• GA: HS: Stats/Prob
    Interpreting Categorical & Quantitative Data
    S-ID Summarize, represent, and interpret data on a single count or measurement variable
     
    MGSE9-12.S.ID.1 Represent data with plots on the real number line (dot plots, histograms, and box plots).
     
     
    MGSE9-12.S.ID.2 Use statistics appropriate to the shape of the data distribution to compare center (median, mean) and spread (interquartile range, mean absolute deviation, standard deviation) of two or more different data sets.
     
     
    MGSE9-12.S.ID.3 Interpret differences in shape, center, and spread in the context of the data sets, accounting for possible effects of extreme data points (outliers).
     
    S-ID Summarize, represent, and interpret data on two categorical and quantitative variables
     
    MGSE9-12.S.ID.5 Summarize categorical data for two categories in two-way frequency tables. Interpret relative frequencies in the context of the data (including joint, marginal and conditional relative frequencies). Recognize possible associations and trends in the data.
     
     
    MGSE9-12.S.ID.6 Represent data on two quantitative variables on a scatter plot and describe how the variables are related.
     
     
    MGSE9-12.S.ID.6a Decide which type of function is most appropriate by observing graphed data, charted data, or by analysis of context to generate a viable (rough) function of best fit. Use this function to solve problems in context. Emphasize linear, quadratic and exponential models.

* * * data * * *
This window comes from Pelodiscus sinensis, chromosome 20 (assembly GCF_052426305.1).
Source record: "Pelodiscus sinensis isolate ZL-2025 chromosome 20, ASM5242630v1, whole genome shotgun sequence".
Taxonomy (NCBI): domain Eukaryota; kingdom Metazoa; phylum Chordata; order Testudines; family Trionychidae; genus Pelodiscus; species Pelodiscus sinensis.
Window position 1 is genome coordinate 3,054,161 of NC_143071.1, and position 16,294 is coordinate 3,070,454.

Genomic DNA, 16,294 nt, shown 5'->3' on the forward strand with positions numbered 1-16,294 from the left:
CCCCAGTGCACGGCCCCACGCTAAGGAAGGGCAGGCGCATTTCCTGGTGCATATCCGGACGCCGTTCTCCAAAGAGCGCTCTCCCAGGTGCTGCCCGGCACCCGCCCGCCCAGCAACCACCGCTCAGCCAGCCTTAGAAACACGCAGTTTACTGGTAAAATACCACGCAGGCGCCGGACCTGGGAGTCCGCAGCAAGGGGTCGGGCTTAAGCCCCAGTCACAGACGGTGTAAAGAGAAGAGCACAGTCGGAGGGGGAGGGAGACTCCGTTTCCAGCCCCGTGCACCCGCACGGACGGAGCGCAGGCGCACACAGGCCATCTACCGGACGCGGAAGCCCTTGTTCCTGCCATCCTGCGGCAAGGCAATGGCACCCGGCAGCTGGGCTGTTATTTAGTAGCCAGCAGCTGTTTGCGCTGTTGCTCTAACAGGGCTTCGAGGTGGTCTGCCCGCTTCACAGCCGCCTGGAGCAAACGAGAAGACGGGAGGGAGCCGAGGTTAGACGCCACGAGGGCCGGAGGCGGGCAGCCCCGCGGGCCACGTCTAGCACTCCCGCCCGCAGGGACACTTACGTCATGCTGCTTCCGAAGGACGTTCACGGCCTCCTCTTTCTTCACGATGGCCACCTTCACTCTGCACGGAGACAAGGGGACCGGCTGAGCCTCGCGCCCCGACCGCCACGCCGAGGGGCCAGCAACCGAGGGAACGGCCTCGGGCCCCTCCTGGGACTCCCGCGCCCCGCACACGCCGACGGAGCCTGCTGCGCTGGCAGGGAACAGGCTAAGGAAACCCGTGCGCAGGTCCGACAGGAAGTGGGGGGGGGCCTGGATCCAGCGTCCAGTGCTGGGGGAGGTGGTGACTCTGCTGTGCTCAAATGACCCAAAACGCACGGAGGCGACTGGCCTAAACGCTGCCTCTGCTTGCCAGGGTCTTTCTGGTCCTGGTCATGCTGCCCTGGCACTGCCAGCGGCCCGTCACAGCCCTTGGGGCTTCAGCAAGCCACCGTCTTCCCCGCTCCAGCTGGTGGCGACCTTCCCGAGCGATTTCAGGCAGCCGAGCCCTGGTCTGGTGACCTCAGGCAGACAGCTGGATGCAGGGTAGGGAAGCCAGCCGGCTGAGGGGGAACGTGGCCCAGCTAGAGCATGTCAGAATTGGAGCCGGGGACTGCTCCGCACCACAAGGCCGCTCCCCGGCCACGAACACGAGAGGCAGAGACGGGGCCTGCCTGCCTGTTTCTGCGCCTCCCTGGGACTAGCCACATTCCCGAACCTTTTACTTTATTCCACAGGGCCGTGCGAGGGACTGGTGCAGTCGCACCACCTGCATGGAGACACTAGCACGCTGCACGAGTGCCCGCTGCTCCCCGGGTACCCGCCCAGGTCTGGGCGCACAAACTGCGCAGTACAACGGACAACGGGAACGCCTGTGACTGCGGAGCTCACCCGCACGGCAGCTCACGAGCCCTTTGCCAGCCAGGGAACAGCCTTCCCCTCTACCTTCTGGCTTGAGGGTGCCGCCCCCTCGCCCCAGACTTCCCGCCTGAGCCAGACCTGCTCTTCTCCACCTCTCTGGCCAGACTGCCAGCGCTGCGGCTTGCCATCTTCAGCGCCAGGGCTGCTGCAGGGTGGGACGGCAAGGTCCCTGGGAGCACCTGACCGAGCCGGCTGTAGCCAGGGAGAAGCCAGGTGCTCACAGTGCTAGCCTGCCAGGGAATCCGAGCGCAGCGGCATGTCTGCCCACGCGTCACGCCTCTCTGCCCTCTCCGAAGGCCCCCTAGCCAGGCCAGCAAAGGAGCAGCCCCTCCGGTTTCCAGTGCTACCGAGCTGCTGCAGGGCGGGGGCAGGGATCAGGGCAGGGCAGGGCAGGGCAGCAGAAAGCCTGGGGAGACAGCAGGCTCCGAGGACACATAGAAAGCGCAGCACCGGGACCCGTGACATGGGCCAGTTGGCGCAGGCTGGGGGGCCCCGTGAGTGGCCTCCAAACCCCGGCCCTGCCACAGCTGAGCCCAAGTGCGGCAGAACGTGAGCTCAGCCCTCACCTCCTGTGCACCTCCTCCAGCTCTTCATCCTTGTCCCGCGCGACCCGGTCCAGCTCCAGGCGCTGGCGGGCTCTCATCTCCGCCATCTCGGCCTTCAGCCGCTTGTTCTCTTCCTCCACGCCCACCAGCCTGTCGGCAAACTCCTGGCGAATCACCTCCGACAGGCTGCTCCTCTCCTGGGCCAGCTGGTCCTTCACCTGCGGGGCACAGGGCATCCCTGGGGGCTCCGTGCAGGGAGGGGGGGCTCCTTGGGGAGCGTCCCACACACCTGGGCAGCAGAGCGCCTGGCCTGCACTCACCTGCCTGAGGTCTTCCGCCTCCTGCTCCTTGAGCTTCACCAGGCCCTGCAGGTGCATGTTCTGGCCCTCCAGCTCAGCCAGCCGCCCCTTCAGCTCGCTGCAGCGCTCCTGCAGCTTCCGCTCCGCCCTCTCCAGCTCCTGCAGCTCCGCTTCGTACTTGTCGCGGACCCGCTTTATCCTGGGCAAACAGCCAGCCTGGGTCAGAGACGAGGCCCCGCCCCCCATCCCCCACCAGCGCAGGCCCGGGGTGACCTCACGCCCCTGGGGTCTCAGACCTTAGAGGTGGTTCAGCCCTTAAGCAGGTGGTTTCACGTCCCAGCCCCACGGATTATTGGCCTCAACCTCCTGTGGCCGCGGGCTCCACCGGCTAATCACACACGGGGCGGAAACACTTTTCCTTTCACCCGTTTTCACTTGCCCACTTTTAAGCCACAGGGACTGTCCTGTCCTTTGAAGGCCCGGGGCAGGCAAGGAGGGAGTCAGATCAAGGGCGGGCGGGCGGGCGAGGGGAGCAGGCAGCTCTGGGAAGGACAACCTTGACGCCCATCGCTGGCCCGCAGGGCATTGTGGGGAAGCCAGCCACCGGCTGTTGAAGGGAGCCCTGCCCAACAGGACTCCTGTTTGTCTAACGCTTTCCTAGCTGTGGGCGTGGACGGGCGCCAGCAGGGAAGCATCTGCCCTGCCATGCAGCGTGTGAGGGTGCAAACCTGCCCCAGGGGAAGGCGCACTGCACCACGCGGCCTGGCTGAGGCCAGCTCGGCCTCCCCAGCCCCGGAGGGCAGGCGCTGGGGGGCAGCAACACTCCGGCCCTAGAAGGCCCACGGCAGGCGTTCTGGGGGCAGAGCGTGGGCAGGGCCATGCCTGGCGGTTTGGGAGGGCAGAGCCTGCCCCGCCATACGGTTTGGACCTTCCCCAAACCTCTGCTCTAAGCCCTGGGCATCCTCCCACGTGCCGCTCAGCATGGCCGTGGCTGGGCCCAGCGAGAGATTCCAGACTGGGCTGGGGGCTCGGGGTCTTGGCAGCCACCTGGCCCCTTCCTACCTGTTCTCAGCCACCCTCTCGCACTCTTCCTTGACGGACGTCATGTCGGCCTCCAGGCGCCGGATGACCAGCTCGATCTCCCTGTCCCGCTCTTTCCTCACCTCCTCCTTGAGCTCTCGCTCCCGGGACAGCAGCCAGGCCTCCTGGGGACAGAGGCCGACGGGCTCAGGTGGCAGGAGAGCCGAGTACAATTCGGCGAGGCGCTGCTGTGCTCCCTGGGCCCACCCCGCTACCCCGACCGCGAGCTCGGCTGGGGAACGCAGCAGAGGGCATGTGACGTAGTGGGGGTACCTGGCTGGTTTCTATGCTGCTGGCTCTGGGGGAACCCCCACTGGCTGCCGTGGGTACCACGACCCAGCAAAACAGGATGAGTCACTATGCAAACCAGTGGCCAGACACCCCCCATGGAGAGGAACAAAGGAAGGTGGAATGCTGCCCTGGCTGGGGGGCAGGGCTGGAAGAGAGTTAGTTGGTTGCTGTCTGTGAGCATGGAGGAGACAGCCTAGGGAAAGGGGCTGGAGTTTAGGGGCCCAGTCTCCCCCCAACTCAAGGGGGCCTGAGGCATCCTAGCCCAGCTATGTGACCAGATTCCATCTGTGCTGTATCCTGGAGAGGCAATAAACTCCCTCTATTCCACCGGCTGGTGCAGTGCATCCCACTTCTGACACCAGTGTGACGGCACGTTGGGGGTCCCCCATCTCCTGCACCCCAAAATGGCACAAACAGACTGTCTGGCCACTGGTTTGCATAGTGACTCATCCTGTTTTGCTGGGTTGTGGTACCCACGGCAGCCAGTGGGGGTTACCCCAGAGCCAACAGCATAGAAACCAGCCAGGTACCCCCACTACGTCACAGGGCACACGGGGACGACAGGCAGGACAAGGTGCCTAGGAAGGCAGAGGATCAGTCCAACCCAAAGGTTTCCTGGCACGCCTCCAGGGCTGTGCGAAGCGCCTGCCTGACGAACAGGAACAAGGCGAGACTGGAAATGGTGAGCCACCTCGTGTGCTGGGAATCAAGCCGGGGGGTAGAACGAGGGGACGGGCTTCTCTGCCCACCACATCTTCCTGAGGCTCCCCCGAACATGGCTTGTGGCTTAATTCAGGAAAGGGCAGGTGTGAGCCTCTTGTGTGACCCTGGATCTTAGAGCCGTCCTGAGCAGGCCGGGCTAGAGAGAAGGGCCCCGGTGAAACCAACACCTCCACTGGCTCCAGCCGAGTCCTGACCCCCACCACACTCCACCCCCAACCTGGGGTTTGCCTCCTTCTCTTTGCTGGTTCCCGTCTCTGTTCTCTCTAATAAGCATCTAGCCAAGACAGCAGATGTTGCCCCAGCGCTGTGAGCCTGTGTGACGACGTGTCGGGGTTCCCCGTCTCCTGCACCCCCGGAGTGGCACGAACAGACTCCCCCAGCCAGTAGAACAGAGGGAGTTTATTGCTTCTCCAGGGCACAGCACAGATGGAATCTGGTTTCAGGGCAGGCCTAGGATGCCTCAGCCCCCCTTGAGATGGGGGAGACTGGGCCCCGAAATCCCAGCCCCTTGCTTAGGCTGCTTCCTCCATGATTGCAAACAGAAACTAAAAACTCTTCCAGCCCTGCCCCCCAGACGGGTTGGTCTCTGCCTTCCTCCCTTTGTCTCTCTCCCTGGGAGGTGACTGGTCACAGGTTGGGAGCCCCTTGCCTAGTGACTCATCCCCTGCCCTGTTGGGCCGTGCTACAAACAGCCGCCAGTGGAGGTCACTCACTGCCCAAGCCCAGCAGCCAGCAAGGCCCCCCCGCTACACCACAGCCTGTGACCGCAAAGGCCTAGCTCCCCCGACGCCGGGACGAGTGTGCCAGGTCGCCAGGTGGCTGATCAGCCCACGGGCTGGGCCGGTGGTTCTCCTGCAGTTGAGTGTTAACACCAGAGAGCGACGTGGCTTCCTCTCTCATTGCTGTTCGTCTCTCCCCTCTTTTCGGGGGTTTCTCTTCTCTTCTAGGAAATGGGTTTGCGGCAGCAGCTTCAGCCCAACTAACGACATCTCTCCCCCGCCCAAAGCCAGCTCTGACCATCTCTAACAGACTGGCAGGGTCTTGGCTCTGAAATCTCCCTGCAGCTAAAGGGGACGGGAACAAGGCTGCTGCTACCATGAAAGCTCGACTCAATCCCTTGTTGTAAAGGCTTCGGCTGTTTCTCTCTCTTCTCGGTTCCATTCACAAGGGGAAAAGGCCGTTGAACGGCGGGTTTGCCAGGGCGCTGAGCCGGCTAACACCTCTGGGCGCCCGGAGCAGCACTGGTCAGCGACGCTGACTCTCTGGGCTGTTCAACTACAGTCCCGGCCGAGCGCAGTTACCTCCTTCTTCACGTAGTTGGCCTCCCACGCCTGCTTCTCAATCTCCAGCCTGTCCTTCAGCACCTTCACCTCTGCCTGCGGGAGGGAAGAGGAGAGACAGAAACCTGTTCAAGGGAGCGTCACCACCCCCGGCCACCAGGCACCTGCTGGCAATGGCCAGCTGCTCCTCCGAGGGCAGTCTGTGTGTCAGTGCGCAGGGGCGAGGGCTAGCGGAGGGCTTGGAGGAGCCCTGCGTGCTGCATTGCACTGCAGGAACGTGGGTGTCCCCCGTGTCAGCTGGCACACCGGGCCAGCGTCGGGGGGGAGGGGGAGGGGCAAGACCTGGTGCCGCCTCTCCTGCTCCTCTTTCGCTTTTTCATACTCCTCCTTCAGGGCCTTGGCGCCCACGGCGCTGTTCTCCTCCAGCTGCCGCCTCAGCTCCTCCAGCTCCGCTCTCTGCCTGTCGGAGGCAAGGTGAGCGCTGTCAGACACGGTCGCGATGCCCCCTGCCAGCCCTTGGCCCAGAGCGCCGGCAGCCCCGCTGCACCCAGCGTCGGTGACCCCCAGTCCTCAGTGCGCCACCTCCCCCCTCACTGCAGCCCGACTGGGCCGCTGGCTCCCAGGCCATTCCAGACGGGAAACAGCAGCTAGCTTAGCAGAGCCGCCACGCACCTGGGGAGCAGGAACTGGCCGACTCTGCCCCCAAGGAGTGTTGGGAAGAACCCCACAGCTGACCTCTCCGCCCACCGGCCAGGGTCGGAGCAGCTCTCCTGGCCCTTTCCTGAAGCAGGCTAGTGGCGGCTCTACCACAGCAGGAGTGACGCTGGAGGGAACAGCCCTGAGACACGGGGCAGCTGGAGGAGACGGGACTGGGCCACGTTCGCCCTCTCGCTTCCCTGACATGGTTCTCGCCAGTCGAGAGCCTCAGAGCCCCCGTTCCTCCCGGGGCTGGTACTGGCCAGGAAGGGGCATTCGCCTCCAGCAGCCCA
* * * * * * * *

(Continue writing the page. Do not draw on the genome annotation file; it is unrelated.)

MGSE9-12.S.ID.6c Using given or collected bivariate data, fit a linear function for a scatter plot that suggests a linear association.
     
    S-ID Interpret linear models
     
    MGSE9-12.S.ID.7 Interpret the slope (rate of change) and the intercept (constant term) of a linear fit in the context of the data.
     
     
    MGSE9-12.S.ID.8 Compute (using technology) and interpret the correlation coefficient “r” of a linear fit. (For instance, by looking at a scatterplot, students should be able to tell if the correlation coefficient ispositive or negative and give a reasonable estimate of the “r” value.) After calculating the line of best fit using technology, students should be able to describe how strong the goodness of fit of the regression is, using “r”.
     
     
    MGSE9-12.S.ID.9 Distinguish between correlation and causation.
  • Key Vocabulary 

    Association • Bivariate Data • Box Plot • Box-and-Whisper Plot • Categorical Variables • Center • Conditional Frequencies • Correlation Coefficient • Dot Plot • First Quartile • Five-Number Summary • Histogram • Interquartile Range • Joint Frequencies • Line of Best Fit • Marginal Frequencies • Mean Absolute Deviation • Outlier • Quantitative Variables • Scatter Plot • Second Quartile • Shape • Symmetry • Number of Peaks • Direction of Skew • Uniformity • Spread • Third Quartile • Trend • Two-Way Frequency Table